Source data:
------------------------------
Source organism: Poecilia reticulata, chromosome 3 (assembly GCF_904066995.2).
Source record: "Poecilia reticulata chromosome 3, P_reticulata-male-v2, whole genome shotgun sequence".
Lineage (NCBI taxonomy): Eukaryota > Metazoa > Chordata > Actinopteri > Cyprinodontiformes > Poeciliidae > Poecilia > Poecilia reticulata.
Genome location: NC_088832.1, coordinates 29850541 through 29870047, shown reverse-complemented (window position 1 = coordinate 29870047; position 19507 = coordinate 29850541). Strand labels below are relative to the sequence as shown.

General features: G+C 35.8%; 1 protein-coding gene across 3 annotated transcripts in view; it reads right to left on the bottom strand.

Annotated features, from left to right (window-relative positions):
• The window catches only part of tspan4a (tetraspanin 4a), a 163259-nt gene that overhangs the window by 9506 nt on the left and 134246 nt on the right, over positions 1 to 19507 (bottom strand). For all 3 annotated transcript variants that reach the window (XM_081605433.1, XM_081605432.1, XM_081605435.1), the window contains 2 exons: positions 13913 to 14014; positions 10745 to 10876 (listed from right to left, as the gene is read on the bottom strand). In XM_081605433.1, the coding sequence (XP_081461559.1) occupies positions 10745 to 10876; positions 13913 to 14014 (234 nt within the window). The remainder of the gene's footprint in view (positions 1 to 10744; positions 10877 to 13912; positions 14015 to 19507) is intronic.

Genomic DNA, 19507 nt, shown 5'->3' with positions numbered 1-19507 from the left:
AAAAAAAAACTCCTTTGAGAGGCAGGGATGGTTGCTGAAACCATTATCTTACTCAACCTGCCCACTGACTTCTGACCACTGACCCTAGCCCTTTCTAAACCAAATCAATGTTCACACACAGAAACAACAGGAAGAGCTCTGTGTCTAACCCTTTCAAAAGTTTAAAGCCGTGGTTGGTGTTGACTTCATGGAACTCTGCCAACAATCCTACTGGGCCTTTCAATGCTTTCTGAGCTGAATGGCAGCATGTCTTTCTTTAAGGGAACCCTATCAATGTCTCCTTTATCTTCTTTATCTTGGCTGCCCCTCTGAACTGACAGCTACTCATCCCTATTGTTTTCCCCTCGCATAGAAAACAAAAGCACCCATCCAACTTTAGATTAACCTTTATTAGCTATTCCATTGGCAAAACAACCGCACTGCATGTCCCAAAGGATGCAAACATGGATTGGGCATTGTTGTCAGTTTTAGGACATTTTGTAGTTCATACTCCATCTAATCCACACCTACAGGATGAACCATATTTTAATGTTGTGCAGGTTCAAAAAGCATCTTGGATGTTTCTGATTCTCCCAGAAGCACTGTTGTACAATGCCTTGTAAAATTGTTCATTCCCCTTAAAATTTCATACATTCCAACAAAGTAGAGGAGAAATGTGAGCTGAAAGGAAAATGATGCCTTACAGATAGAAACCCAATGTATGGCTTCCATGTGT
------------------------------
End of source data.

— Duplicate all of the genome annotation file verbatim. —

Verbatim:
Source organism: Poecilia reticulata, chromosome 3 (assembly GCF_904066995.2).
Source record: "Poecilia reticulata chromosome 3, P_reticulata-male-v2, whole genome shotgun sequence".
Lineage (NCBI taxonomy): Eukaryota > Metazoa > Chordata > Actinopteri > Cyprinodontiformes > Poeciliidae > Poecilia > Poecilia reticulata.
Genome location: NC_088832.1, coordinates 29850541 through 29870047, shown reverse-complemented (window position 1 = coordinate 29870047; position 19507 = coordinate 29850541). Strand labels below are relative to the sequence as shown.

General features: G+C 35.8%; 1 protein-coding gene across 3 annotated transcripts in view; it reads right to left on the bottom strand.

Annotated features, from left to right (window-relative positions):
• The window catches only part of tspan4a (tetraspanin 4a), a 163259-nt gene that overhangs the window by 9506 nt on the left and 134246 nt on the right, over positions 1 to 19507 (bottom strand). For all 3 annotated transcript variants that reach the window (XM_081605433.1, XM_081605432.1, XM_081605435.1), the window contains 2 exons: positions 13913 to 14014; positions 10745 to 10876 (listed from right to left, as the gene is read on the bottom strand). In XM_081605433.1, the coding sequence (XP_081461559.1) occupies positions 10745 to 10876; positions 13913 to 14014 (234 nt within the window). The remainder of the gene's footprint in view (positions 1 to 10744; positions 10877 to 13912; positions 14015 to 19507) is intronic.

Genomic DNA, 19507 nt, shown 5'->3' with positions numbered 1-19507 from the left:
AAAAAAAAACTCCTTTGAGAGGCAGGGATGGTTGCTGAAACCATTATCTTACTCAACCTGCCCACTGACTTCTGACCACTGACCCTAGCCCTTTCTAAACCAAATCAATGTTCACACACAGAAACAACAGGAAGAGCTCTGTGTCTAACCCTTTCAAAAGTTTAAAGCCGTGGTTGGTGTTGACTTCATGGAACTCTGCCAACAATCCTACTGGGCCTTTCAATGCTTTCTGAGCTGAATGGCAGCATGTCTTTCTTTAAGGGAACCCTATCAATGTCTCCTTTATCTTCTTTATCTTGGCTGCCCCTCTGAACTGACAGCTACTCATCCCTATTGTTTTCCCCTCGCATAGAAAACAAAAGCACCCATCCAACTTTAGATTAACCTTTATTAGCTATTCCATTGGCAAAACAACCGCACTGCATGTCCCAAAGGATGCAAACATGGATTGGGCATTGTTGTCAGTTTTAGGACATTTTGTAGTTCATACTCCATCTAATCCACACCTACAGGATGAACCATATTTTAATGTTGTGCAGGTTCAAAAAGCATCTTGGATGTTTCTGATTCTCCCAGAAGCACTGTTGTACAATGCCTTGTAAAATTGTTCATTCCCCTTAAAATTTCATACATTCCAACAAAGTAGAGGAGAAATGTGAGCTGAAAGGAAAATGATGCCTTACAGATAGAAACCCAATGTATGGCTTCCATGTGT